The Perfect Spoiler

Do not read this review if you want to be surprised by The Perfect Storm, which drowns before it ever leaves shore

Wittliff and Petersen certainly are treading in dangerous waters: Junger, acting as truth-telling journalist, wasn't allowed to fictionalize the deaths of Tyne and his crew, which most likely happened about three days after radio contact was lost on October 28. He was forced to rely on historical texts and recollections of other captains and crews caught in the storm; he played it safe, softening the blows by insisting that maybe this happened and possibly that did. But one can't make a film out of theories and conjecture, so Wittliff has gone through Junger's book and plundered from its fact-checked pages in order to bend and break the truth.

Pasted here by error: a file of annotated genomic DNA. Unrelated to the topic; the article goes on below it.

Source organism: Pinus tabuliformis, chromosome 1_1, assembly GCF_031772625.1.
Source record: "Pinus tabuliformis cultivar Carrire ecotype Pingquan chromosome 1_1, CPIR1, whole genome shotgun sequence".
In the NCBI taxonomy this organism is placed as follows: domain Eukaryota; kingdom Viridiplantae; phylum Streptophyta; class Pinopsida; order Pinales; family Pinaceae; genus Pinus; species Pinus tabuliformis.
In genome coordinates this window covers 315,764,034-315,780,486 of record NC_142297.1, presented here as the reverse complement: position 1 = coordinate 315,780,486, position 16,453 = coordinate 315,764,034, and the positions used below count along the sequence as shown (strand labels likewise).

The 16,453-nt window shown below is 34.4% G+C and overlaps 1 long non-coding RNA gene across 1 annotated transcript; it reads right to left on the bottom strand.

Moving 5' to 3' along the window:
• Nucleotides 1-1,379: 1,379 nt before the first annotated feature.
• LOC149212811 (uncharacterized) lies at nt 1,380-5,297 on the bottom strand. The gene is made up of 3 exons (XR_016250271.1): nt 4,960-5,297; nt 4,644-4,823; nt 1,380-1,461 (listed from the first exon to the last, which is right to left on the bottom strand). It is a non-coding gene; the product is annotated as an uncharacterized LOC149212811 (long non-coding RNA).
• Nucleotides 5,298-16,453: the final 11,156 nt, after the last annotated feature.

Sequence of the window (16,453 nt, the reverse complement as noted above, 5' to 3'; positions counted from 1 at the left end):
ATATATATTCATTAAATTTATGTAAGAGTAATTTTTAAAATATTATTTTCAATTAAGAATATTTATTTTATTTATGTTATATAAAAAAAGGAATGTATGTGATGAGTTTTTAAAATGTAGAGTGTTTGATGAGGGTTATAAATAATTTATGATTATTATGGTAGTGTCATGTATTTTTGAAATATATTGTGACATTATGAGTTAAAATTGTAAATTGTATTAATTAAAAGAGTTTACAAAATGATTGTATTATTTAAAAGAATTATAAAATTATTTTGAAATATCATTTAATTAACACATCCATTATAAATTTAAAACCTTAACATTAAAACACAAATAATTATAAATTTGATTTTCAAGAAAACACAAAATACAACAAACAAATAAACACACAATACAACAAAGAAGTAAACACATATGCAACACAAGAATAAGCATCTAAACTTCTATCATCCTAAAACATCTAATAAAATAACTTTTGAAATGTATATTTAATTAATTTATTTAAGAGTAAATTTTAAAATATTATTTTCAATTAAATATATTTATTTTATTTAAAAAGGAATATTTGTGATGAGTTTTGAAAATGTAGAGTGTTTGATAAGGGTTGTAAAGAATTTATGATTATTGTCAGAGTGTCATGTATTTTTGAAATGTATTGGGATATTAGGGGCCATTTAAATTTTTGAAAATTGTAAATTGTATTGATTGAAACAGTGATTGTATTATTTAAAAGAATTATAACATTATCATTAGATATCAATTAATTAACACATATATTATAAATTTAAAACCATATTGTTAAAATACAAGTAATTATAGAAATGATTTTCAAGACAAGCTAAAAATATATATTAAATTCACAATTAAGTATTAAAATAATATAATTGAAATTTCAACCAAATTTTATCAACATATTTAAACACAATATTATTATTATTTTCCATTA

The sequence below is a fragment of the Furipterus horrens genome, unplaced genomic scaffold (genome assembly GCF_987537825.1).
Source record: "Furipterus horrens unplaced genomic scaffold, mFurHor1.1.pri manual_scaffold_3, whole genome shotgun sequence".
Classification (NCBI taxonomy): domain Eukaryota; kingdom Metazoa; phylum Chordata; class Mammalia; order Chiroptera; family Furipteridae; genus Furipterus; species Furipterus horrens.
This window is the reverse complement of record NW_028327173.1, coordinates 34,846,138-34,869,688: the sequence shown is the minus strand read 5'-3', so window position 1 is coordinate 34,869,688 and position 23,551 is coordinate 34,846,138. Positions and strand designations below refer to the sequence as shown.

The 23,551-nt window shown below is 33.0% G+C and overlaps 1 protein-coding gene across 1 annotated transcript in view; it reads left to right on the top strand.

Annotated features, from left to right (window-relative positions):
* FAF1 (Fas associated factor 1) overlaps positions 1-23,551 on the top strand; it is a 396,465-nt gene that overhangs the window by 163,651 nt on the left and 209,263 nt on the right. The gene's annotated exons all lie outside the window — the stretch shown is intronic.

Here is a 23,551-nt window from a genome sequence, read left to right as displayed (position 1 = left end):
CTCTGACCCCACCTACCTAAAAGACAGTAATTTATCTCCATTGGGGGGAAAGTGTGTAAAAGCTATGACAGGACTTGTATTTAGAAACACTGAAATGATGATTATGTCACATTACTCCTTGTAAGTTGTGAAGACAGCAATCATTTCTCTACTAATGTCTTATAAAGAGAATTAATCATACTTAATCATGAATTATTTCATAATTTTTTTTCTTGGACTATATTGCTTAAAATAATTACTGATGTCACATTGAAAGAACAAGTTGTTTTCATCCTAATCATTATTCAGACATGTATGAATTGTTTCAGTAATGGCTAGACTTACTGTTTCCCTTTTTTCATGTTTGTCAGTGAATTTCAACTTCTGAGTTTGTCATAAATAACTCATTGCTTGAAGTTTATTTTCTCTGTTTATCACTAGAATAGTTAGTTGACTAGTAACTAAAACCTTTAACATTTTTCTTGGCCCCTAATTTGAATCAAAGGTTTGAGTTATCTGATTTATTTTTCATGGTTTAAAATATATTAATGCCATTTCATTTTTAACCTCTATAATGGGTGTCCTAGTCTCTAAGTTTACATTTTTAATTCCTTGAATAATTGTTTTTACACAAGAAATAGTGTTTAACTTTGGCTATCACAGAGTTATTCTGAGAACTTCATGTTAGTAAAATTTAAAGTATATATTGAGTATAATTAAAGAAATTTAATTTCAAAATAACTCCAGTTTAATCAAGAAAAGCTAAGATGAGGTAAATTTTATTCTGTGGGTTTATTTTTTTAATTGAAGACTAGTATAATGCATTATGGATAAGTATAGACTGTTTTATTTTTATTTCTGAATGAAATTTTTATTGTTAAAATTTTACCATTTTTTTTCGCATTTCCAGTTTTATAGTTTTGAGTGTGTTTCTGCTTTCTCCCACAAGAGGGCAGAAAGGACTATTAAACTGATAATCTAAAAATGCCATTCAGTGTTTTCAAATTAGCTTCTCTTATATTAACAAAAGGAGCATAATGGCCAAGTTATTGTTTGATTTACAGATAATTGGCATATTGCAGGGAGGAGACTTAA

No longer are shark attacks (which happened to Murphy, on another boat) and tales of men dragged through the sea with hooks caught in their hands just historical anecdotes meant to illustrate how dangerous life at sea can be for these fisherman. Now they happen to the crew of the Andrea Gail; Junger's research has been brought to life before it drowns. It's as though their true tale wasn't dramatic enough. By the time Chris McDonald shows up as a Boston weatherman (“It would be a disaster of epic proportions. It would be ... the perfect storm!”), it's hard not to chuckle at such cynical, calculated theatrics. It may have been the perfect storm, but this is the imperfect movie.

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